Despite rhetoric accompanying the Act which asserted that it was for the purpose of restoring public order, its provisions continued to be used for the entire period of the Northern Irish parliament's existence. Because the Ulster Unionist Party was the only party ever to form a government in this parliament, the Act was used 'almost exclusively on the minority population'. Initially regulations under the Act were used mostly to curb immediate violence and disorder. One of the most controversial of these was internment without trial.
Paragraph 23 of the Schedule allowed for the indefinite internment without warrant or trial of 'any person whose behaviour is of such a nature as to give reasonable grounds for suspecting that he has acted or is acting or is about to act in a manner prejudicial to the preservation of the peace or maintenance of order'. In the period from May 1922 to December 1924, 700 republicans were interned under the Act.
Political violence had declined dramatically by 1925, and the government gradually shifted its emphasis from broad measures designed to return civil order to the province to more preventative regulations aimed at suppressing the threat posed by republican aspirations.' Regulations such as internment and the establishment of curfews were used far less, and those such as the banning of meetings and parades, and restrictions on the flying of the Irish tricolour became more common. Between 1922 and 1950, the government banned nearly 100 parades and meetings, the vast majority of which were nationalist or republican. No loyalist gathering was ever directly banned under the Act, although a few were caught in blanket bans against parades or meetings in a particular area. From 1922 until 1972, 140 publications were banned, the vast majority of which expressed republican viewpoints. The Act was also used against communist publications and recordings. Likewise the vast majority of groups banned under the Act were republican; the 1960s incarnation of the Ulster Volunteer Force was the only loyalist group to be made illegal in this way.
After the troubles of the early 1920s had died down, the provision for internment was not used until the IRA's border campaign of the 1950s, in which several hundred republicans were interned. Following the outbreak of the Troubles in 1968, many within the Protestant community called for the reintroduction of internment. This occurred in 1971, and authorised internment of those suspected to be involved in terrorism. Although there were loyalist as well as republican terrorists at this time, of the 1,981 men interned, only 107 were loyalists. Due to inadequate intelligence-gathering, many of the interned republicans were members of the Official IRA rather than the recently-formed Provisional IRA, which was much more heavily involved in terrorist activity at the time.
Internment ended in 1975, but is credited with increasing support and sympathy for the PIRA amongst the Catholic community and outside of Northern Ireland. It helped to create political tensions which culminated in the 1981 Irish Hunger Strike and the death of MP Bobby Sands. Imprisonment under anti-terrorism laws specific to Northern Ireland continued until the 1998 Good Friday Agreement, but these laws required the right to a fair trial be respected.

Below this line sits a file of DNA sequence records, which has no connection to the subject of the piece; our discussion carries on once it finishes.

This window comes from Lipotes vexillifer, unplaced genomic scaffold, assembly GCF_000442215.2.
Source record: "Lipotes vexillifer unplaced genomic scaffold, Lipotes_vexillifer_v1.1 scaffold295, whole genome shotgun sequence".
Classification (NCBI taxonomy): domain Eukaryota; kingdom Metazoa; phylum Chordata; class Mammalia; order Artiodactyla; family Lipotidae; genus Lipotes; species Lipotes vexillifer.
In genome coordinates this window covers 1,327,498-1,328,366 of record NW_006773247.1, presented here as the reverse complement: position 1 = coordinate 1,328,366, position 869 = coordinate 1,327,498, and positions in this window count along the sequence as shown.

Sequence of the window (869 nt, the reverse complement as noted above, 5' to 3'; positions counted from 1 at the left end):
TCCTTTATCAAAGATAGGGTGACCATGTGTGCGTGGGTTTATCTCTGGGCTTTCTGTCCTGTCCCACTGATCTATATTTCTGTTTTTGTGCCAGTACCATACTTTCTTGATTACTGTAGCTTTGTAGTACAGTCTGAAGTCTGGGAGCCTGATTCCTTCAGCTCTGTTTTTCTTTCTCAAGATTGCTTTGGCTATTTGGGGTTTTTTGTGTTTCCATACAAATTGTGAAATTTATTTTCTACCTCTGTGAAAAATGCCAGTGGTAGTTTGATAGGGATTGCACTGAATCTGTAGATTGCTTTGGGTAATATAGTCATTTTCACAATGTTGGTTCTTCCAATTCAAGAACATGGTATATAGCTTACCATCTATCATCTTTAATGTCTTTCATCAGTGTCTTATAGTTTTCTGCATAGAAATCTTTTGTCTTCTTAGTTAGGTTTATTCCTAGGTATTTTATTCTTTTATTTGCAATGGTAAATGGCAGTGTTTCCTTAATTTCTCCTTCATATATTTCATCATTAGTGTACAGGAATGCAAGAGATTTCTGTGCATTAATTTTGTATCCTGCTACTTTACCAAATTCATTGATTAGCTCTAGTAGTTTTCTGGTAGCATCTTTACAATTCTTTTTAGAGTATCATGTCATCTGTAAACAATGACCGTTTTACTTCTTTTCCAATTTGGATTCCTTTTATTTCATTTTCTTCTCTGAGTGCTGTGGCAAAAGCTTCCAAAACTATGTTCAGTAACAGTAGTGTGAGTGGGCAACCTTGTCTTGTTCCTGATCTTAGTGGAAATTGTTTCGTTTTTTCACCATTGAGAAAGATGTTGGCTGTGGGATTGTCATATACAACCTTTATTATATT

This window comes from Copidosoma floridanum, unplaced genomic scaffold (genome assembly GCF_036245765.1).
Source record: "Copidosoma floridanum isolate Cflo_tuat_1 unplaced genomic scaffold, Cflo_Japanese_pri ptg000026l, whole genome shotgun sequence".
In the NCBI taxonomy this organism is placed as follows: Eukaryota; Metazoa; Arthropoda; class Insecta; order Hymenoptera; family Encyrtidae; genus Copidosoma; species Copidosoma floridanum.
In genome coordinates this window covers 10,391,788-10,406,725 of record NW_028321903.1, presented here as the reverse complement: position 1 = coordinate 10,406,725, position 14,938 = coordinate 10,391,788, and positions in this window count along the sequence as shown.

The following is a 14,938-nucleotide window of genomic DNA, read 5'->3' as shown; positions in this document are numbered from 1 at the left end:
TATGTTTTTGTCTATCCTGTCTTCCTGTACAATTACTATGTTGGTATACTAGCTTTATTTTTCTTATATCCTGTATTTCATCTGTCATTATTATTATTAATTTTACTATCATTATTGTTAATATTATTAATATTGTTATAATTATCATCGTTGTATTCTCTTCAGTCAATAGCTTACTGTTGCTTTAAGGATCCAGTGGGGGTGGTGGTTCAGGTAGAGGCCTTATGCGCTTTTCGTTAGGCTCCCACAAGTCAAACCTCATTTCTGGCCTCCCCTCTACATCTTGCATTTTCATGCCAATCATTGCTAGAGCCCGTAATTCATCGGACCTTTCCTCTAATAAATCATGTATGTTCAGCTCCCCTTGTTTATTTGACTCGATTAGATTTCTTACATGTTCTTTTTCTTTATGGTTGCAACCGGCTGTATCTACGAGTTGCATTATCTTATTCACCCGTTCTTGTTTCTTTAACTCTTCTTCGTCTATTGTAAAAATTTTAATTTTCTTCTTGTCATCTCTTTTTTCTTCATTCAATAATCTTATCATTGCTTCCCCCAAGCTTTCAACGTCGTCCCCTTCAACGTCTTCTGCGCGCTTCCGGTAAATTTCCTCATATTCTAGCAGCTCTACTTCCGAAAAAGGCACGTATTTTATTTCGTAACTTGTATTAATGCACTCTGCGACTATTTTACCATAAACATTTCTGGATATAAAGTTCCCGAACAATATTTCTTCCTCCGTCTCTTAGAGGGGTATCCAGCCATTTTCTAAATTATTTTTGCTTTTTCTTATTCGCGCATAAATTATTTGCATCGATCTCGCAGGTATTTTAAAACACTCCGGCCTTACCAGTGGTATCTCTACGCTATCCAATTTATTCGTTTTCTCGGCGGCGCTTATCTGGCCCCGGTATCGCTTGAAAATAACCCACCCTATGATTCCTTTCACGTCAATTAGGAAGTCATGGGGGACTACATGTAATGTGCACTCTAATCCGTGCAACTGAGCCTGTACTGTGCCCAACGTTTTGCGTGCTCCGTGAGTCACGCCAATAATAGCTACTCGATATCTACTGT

The Act and the Army
The Act encountered further controversy in the 1970s due to the deployment of the Army in Northern Ireland and its role in maintaining order and similar policing-style duties. In 1972, the government was forced to amend the Act in order to legalise the detention of internees arrested by soldiers. Martin Meehan had been arrested after escaping from Crumlin Road Jail and charged with escaping from lawful custody. At his trial he successfully argued that under the Special Powers Act a soldier had no power of arrest and, as such, he had the legal right to escape, and was awarded £800 in compensation for being illegally detained for twenty-three days.
Public Order Act 1951
This enabled the Home Affairs Minister to ban or re-route any 'non-traditional' procession if it was likely to lead to disorder. It was used primarily against nationalist parades, and took over the function of controlling parades and processions from the Special Powers Act.
Flags and Emblems (Display) Act
This made it an offence to interfere with the display of the Union Jack on private property, and enabled the police to remove any other flag if it was likely to cause public disorder. This act was primarily directed against displays of the Irish tricolour, although contrary to popular belief, it did not ban it. This was because it would have been legally very difficult for the Northern Irish government to ban the flag of another sovereign state.
- Text of the Special Powers Act
- John Whyte, 'How much discrimination was there under the unionist regime, 1921-68?', Contemporary Irish Studies (1983): See section on Emergency legislation.
- Lord Cameron, 'Disturbances in Northern Ireland: Report of the Commission appointed by the Governor of Northern Ireland' (Belfast, 1969) http://cain.ulst.ac.uk/hmso/cameron2.htm#chap16
- Paragraphs 4 and 5 of the Act.
- Paragraph 23 of the Act.
- Laura K. Dohonue, 'Regulating Northern Ireland: The Special Powers Acts, 1922-1972', The Historical Journal, 41, 4 (1998), p.1090.
- Donohue, p.1092.
- Donohue, p.1093.
- Donohue, pp.1094-5.
- Donohue, p.1103.
- Donohue, p.1105
- MacUileagóid, Mícheál (1996). From Fetters to Freedom. Sásta. p. 75. ISBN 978-1-901005-05-9.